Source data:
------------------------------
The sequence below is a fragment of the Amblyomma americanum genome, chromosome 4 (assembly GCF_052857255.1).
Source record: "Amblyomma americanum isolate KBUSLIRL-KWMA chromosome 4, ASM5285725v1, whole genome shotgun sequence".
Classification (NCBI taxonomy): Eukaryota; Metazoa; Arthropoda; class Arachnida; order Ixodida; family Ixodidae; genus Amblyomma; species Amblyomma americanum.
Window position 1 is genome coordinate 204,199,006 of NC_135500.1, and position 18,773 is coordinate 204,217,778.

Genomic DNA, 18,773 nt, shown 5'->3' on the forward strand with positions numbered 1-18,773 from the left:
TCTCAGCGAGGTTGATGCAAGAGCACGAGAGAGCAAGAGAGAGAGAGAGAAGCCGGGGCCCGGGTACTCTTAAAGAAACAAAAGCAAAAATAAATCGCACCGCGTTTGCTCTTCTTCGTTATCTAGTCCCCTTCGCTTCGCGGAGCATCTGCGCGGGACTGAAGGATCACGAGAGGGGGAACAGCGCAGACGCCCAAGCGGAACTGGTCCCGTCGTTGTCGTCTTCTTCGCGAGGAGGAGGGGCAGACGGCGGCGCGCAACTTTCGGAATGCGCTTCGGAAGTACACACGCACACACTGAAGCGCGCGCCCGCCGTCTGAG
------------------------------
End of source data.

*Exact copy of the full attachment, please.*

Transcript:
The sequence below is a fragment of the Amblyomma americanum genome, chromosome 4 (assembly GCF_052857255.1).
Source record: "Amblyomma americanum isolate KBUSLIRL-KWMA chromosome 4, ASM5285725v1, whole genome shotgun sequence".
Classification (NCBI taxonomy): Eukaryota; Metazoa; Arthropoda; class Arachnida; order Ixodida; family Ixodidae; genus Amblyomma; species Amblyomma americanum.
Window position 1 is genome coordinate 204,199,006 of NC_135500.1, and position 18,773 is coordinate 204,217,778.

Genomic DNA, 18,773 nt, shown 5'->3' on the forward strand with positions numbered 1-18,773 from the left:
TCTCAGCGAGGTTGATGCAAGAGCACGAGAGAGCAAGAGAGAGAGAGAGAAGCCGGGGCCCGGGTACTCTTAAAGAAACAAAAGCAAAAATAAATCGCACCGCGTTTGCTCTTCTTCGTTATCTAGTCCCCTTCGCTTCGCGGAGCATCTGCGCGGGACTGAAGGATCACGAGAGGGGGAACAGCGCAGACGCCCAAGCGGAACTGGTCCCGTCGTTGTCGTCTTCTTCGCGAGGAGGAGGGGCAGACGGCGGCGCGCAACTTTCGGAATGCGCTTCGGAAGTACACACGCACACACTGAAGCGCGCGCCCGCCGTCTGAG